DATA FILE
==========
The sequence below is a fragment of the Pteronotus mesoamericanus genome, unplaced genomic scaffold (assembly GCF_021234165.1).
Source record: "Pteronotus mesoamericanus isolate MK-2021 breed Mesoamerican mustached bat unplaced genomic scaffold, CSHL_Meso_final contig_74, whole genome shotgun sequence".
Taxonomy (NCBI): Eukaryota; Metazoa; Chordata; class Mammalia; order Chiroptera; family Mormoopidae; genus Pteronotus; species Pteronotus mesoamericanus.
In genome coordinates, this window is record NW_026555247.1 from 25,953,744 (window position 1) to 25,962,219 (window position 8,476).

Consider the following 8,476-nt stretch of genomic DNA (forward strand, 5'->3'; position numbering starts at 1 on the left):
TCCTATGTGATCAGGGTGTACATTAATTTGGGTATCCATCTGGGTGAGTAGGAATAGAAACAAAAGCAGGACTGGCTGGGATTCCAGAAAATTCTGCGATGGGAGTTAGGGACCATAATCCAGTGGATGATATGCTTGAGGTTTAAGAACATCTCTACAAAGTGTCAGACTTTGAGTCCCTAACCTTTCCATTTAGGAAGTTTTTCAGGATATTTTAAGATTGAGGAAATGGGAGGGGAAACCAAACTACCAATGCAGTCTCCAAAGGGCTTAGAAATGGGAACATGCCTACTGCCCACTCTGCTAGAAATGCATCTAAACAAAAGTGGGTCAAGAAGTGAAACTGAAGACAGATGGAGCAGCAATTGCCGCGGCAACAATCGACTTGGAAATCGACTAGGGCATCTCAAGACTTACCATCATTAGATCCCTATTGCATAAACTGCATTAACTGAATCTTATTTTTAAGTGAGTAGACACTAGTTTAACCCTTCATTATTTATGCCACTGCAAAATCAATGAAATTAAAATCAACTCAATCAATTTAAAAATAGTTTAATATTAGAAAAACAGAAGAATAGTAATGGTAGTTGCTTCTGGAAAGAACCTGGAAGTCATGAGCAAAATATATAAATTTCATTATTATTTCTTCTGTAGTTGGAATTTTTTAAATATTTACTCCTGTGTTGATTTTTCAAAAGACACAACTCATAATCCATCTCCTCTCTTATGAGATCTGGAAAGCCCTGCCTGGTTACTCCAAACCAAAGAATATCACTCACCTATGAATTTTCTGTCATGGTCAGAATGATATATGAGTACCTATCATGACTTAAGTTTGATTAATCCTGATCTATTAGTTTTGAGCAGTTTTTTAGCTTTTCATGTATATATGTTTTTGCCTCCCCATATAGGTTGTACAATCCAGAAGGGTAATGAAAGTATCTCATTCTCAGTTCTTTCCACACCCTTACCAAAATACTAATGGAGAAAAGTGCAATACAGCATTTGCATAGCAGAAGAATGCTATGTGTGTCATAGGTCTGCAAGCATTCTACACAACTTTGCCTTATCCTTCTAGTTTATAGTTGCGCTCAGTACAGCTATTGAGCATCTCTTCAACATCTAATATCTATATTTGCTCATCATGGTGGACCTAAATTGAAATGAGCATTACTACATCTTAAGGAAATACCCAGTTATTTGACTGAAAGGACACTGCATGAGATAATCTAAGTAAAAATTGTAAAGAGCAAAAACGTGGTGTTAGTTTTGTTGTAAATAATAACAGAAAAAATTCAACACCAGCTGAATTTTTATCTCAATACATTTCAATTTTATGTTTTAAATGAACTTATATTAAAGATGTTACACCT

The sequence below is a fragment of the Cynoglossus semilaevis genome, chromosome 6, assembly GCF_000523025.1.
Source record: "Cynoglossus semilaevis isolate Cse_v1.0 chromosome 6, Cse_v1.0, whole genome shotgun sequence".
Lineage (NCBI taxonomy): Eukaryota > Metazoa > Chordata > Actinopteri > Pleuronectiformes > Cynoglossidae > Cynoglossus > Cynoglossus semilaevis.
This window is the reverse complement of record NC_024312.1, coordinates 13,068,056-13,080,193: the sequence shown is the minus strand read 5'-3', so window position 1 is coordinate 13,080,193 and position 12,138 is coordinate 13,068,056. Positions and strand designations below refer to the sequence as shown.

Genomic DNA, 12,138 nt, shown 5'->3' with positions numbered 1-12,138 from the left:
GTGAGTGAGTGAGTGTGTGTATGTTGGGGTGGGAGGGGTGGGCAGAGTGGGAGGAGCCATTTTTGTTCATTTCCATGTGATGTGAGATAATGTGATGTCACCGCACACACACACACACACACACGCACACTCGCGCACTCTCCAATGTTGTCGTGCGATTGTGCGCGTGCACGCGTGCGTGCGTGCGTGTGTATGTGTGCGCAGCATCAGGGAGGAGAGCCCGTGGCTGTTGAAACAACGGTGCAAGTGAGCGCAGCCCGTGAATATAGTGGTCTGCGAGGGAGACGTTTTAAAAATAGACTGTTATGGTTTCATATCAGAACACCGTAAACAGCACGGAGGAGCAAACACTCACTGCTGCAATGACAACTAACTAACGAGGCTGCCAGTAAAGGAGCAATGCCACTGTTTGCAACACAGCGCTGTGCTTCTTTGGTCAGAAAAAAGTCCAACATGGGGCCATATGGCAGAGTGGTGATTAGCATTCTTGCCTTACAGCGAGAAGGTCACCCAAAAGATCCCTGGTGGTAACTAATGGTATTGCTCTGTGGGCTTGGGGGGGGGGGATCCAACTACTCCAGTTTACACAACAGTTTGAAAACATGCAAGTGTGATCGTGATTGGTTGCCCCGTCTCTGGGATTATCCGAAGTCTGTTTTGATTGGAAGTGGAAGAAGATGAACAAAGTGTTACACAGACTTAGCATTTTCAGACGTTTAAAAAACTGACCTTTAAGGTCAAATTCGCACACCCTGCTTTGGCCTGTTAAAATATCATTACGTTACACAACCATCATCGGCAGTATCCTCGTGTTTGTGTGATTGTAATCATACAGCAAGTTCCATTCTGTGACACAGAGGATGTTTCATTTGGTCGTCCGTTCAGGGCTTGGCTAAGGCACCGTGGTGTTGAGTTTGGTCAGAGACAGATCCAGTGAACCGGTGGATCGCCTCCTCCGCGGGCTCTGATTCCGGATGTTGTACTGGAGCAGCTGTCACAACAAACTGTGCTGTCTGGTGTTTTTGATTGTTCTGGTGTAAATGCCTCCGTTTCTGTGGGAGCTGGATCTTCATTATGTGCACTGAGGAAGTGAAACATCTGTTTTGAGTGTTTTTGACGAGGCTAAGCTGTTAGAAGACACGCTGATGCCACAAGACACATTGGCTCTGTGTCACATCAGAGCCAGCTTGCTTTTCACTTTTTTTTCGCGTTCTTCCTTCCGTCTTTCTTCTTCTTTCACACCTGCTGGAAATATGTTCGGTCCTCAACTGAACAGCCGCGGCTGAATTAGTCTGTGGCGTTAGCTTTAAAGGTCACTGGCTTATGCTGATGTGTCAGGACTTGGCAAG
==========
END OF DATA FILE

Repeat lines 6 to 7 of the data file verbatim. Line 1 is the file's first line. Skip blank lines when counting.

TCCTATGTGATCAGGGTGTACATTAATTTGGGTATCCATCTGGGTGAGTAGGAATAGAAACAAAAGCAGGACTGGCTGGGATTCCAGAAAATTCTGCGATGGGAGTTAGGGACCATAATCCAGTGGATGATATGCTTGAGGTTTAAGAACATCTCTACAAAGTGTCAGACTTTGAGTCCCTAACCTTTCCATTTAGGAAGTTTTTCAGGATATTTTAAGATTGAGGAAATGGGAGGGGAAACCAAACTACCAATGCAGTCTCCAAAGGGCTTAGAAATGGGAACATGCCTACTGCCCACTCTGCTAGAAATGCATCTAAACAAAAGTGGGTCAAGAAGTGAAACTGAAGACAGATGGAGCAGCAATTGCCGCGGCAACAATCGACTTGGAAATCGACTAGGGCATCTCAAGACTTACCATCATTAGATCCCTATTGCATAAACTGCATTAACTGAATCTTATTTTTAAGTGAGTAGACACTAGTTTAACCCTTCATTATTTATGCCACTGCAAAATCAATGAAATTAAAATCAACTCAATCAATTTAAAAATAGTTTAATATTAGAAAAACAGAAGAATAGTAATGGTAGTTGCTTCTGGAAAGAACCTGGAAGTCATGAGCAAAATATATAAATTTCATTATTATTTCTTCTGTAGTTGGAATTTTTTAAATATTTACTCCTGTGTTGATTTTTCAAAAGACACAACTCATAATCCATCTCCTCTCTTATGAGATCTGGAAAGCCCTGCCTGGTTACTCCAAACCAAAGAATATCACTCACCTATGAATTTTCTGTCATGGTCAGAATGATATATGAGTACCTATCATGACTTAAGTTTGATTAATCCTGATCTATTAGTTTTGAGCAGTTTTTTAGCTTTTCATGTATATATGTTTTTGCCTCCCCATATAGGTTGTACAATCCAGAAGGGTAATGAAAGTATCTCATTCTCAGTTCTTTCCACACCCTTACCAAAATACTAATGGAGAAAAGTGCAATACAGCATTTGCATAGCAGAAGAATGCTATGTGTGTCATAGGTCTGCAAGCATTCTACACAACTTTGCCTTATCCTTCTAGTTTATAGTTGCGCTCAGTACAGCTATTGAGCATCTCTTCAACATCTAATATCTATATTTGCTCATCATGGTGGACCTAAATTGAAATGAGCATTACTACATCTTAAGGAAATACCCAGTTATTTGACTGAAAGGACACTGCATGAGATAATCTAAGTAAAAATTGTAAAGAGCAAAAACGTGGTGTTAGTTTTGTTGTAAATAATAACAGAAAAAATTCAACACCAGCTGAATTTTTATCTCAATACATTTCAATTTTATGTTTTAAATGAACTTATATTAAAGATGTTACACCT

The sequence below is a fragment of the Cynoglossus semilaevis genome, chromosome 6, assembly GCF_000523025.1.